House Speaker Nancy Pelosi's original hesitance to launching an impeachment inquiry stemmed from the lack of support among voters and Republicans. But that was months ago, and the Ukraine scandal has left the California Democrat with a message for her GOP counterparts.

"We said we want to see the facts and we want the American people to see the facts. Whatever decision is made—and it has not been made yet—whatever decision is made to go forward will be based on our honoring our oath of office, not on the resistance to the truth of the Republicans on the other side," Pelosi said at her weekly press conference on Thursday. "I think the sad tragedy of all of this is the behavior of the president and the defense of that behavior by the Republicans."

In the Senate, Republicans said that, despite their majority, they lack the votes to pass a measure to dismiss an impeachment trial, an acknowledgment that some GOP members need the process to fully play out before making a final determination of the president's fate.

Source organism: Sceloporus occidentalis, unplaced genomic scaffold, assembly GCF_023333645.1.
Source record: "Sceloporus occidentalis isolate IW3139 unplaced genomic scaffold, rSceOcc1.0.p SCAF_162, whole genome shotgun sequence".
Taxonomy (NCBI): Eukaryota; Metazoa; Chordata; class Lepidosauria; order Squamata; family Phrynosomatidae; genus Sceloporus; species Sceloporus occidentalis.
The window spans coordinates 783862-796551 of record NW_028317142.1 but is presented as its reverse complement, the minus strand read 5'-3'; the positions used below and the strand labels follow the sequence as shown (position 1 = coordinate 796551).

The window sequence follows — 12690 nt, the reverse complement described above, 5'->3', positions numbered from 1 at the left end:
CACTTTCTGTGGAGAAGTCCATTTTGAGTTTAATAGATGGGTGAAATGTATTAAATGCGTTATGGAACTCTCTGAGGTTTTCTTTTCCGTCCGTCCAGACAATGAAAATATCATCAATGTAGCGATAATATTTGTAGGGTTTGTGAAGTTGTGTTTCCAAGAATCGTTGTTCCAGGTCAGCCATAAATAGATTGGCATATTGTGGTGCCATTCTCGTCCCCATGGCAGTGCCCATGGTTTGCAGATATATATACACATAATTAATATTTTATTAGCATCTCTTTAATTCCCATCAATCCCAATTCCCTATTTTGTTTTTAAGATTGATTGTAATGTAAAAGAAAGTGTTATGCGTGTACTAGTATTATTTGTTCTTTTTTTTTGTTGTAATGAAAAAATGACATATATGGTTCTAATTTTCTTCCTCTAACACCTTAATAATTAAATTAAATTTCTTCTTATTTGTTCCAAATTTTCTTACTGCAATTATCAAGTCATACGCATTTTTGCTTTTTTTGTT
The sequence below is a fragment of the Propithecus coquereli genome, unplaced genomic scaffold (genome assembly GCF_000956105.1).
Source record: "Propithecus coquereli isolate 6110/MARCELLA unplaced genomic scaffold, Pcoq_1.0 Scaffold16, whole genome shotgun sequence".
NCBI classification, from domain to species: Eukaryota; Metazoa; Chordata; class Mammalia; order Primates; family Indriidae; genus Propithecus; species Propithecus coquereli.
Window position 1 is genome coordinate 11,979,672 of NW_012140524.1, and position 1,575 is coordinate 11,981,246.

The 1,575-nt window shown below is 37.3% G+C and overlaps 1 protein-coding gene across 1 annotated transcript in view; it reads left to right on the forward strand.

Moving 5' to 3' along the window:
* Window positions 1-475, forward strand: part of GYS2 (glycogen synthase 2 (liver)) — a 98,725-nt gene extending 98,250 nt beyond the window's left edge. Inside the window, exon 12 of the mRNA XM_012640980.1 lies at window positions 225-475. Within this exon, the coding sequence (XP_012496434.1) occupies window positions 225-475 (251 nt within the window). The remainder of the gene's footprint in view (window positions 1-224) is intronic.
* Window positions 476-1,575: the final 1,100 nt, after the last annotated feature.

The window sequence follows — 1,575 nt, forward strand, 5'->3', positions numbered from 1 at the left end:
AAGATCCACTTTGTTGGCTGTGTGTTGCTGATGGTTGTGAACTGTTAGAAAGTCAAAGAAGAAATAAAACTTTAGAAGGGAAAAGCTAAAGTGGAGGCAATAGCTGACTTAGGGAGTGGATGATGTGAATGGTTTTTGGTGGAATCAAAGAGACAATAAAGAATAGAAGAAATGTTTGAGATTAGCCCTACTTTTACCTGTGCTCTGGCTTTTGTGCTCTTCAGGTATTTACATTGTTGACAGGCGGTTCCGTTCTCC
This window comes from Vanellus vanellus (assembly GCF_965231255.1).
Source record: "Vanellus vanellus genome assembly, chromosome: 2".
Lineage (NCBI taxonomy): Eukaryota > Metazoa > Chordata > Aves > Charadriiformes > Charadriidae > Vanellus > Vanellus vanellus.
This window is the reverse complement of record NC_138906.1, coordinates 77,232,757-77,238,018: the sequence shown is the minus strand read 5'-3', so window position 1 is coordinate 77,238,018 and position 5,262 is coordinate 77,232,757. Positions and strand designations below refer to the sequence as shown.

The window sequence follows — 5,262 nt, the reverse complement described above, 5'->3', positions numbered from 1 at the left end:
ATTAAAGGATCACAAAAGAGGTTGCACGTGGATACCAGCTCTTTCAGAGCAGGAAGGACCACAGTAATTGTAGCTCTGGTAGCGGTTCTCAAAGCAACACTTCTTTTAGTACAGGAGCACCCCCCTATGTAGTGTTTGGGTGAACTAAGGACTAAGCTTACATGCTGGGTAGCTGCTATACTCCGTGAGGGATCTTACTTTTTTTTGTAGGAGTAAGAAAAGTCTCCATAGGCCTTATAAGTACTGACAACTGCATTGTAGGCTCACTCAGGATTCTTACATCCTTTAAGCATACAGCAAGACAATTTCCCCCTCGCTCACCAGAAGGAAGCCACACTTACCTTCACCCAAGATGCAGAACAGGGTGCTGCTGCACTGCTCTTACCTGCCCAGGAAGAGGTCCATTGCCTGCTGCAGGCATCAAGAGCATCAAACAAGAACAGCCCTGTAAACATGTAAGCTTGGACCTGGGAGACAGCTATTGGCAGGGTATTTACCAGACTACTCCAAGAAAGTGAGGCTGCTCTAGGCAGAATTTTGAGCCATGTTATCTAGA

But that's not to say Senate GOP leadership or the White House is concerned about the upper chamber acquitting Trump.

"Frankly, I want a trial," Trump said in a ranting, nearly hourlong phone interview on Fox & Friends Friday morning. "They should never, ever impeach...The hatred is incredible."

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Week 2 Of Public Impeachment Hearings: Who's Testifying And When .
After a whirlwind first week of public hearings in the impeachment investigation into President Donald Trump, the House Intelligence Committee is preparing to hear from a whopping eight more witnesses this week. Marie Yovanovitch, former U.S. ambassador to Ukraine, is sworn in to testify before a House Intelligence Committee hearing as part of the impeachment inquiry, on Capitol Hill in Washington, DC, on Nov. 15.